In the United States, there are 37.3 million people with diabetes. And for many, diabetes is an expensive and complex medical condition, often requiring multiple medications — including insulin — and regular doctor visits. In fact, diabetes is the most expensive chronic condition in the nation. The annual cost of diagnosed diabetes is an estimated $327 billion — and climbing.
Medicare Part D has helped seniors and other Medicare beneficiaries save billions of dollars on their prescription costs over the last two decades. But still, total out-of-pocket spending on insulin for Part D enrollees was $1 billion in 2020.
For these consumers, a change was needed.
Current savings: The insulin demo
In March 2020, Centers for Medicare & Medicaid Services (CMS) announced a new Part D Senior Savings Model for Medicare beneficiaries who use insulin. Plans voluntarily participated in this model to provide seniors a low stable, predictable insulin copay. This helped members who did not already receive Extra Help and were enrolled in participating Medicare insurance plans with prescription drug coverage. Their monthly out-of-pocket costs for insulin reduced to $35 or less per covered prescription during three phases of coverage: the deductible phase, the initial coverage phase and while in the coverage gap.
Each of the three major insulin manufacturers and 76 Part D sponsors – covering about 2,500 insurance plans – are participating in the program.
2023 changes from the Inflation Reduction Act
In 2023, broader changes to help make insulin more affordable will take place, implemented by the Inflation Reduction Act. All Medicare beneficiaries with prescription drug coverage, regardless of income, will pay a maximum of $35 for a one-month supply of covered insulin products through all four phases of drug coverage.
While a $35 cap has been in place for most UnitedHealthcare plans with prescription drug coverage, in 2023 it will be extended to all members across all Medicare Advantage plans with prescription drug benefits and stand-alone Part D plans.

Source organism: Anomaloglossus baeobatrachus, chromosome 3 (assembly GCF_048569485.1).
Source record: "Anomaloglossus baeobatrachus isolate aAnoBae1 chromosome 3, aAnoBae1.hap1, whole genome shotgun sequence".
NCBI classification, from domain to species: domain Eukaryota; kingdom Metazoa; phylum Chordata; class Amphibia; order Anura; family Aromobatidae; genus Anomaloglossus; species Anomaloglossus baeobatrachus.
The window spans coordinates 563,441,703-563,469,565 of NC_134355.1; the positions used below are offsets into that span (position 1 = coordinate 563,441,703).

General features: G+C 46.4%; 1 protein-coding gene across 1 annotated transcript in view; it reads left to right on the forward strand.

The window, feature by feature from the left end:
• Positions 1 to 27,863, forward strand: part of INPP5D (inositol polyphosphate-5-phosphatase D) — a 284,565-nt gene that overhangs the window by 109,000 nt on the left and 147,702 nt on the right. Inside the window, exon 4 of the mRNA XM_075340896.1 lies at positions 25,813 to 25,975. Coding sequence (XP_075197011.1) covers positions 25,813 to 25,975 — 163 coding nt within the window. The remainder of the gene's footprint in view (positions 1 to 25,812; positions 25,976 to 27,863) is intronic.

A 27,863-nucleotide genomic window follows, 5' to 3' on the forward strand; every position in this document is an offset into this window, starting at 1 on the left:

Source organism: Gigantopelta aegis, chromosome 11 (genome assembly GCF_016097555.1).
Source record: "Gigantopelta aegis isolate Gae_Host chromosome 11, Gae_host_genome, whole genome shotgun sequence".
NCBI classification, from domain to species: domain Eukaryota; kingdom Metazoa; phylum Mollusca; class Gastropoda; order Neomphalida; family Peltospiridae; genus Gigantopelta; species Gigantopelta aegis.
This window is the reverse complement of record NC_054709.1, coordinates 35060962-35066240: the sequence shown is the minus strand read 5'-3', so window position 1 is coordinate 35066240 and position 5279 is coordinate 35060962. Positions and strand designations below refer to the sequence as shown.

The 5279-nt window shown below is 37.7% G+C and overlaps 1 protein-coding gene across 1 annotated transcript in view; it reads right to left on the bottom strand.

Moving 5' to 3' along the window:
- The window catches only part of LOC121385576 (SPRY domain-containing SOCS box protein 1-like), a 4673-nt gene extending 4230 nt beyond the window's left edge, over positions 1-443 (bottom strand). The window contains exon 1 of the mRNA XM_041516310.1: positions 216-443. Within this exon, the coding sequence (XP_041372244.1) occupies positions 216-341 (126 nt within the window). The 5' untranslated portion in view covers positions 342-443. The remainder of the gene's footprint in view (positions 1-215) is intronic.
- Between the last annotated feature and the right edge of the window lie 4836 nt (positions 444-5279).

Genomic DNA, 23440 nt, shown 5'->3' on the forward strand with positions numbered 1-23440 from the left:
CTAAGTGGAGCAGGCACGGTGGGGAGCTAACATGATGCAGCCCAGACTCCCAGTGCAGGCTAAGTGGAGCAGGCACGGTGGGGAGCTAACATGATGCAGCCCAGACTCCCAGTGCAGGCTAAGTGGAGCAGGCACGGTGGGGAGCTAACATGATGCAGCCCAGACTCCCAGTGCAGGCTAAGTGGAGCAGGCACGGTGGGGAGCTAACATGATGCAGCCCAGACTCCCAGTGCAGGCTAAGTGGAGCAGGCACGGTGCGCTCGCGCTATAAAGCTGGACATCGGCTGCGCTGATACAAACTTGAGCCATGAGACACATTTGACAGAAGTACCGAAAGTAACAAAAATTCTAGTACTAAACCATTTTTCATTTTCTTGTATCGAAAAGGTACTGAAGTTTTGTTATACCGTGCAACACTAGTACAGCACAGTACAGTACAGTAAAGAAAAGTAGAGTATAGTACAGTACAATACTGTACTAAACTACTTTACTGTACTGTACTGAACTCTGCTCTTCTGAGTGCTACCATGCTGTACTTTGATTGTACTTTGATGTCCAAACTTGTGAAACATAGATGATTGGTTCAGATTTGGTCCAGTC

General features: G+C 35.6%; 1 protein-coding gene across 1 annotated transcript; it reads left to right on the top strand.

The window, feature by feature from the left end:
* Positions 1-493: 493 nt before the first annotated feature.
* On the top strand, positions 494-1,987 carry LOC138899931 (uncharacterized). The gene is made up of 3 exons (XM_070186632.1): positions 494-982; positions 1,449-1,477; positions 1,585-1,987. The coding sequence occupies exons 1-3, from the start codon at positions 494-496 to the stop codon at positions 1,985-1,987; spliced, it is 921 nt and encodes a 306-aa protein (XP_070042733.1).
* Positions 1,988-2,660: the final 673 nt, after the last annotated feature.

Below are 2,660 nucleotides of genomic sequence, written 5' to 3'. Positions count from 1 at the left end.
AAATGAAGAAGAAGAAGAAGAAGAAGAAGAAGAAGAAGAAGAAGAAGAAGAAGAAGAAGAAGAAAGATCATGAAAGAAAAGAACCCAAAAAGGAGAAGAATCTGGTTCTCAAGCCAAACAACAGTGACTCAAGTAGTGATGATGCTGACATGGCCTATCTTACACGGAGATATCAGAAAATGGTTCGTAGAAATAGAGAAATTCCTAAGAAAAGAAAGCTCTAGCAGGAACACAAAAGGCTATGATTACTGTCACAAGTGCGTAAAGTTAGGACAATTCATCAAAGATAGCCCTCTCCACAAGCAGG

“Diabetes is already a complicated, costly and challenging condition,” said Dr. Philip Painter, chief medical officer of UnitedHealthcare Medicare & Retirement. “These efforts illustrate how it can make things a little easier for the millions of Americans who depend on the life-saving drug, insulin.”
Keep in mind that while these changes are coming in 2023, they might not be reflected in Annual Notice of Changes (ANOCs) during the Medicare enrollment period. You should keep an eye out for additional information in 2023 about these and other prescription drug benefits.
RELATED: Helping to make insulin more affordable (uhc.com)
By helping to make insulin more affordable, the hope is that more seniors will adhere to their regimen and hit their treatment goals, giving them a better chance to get healthier. And that can mean a health care system that works better, not just for seniors, but for everyone.
To learn about UnitedHealthcare plans in your area, visit UHCMedicareHealthPlans.com.
Plans are insured or covered by a Medicare Advantage organization with a Medicare contract and/or a Medicare-approved Part D sponsor. Enrollment in the plan depends on the plan’s contract renewal with Medicare. For Dual Special Needs Plans: A Medicare Advantage organization with a Medicare contract and a contract with the State Medicaid Program.
Benefits, features and/or devices vary by plan/area. Limitations and exclusions apply.
For the plans participating in the Part D Senior Savings model, you will pay a maximum of $35 for a 1-month supply of Part D select insulin drugs during the deductible, Initial Coverage and Coverage Gap or “Donut Hole” stages of your benefit. You will pay 5% of the cost of your insulin in the Catastrophic Coverage stage. This cost-sharing only applies to members who do not qualify for a program that helps pay for your drugs (“Extra Help”).
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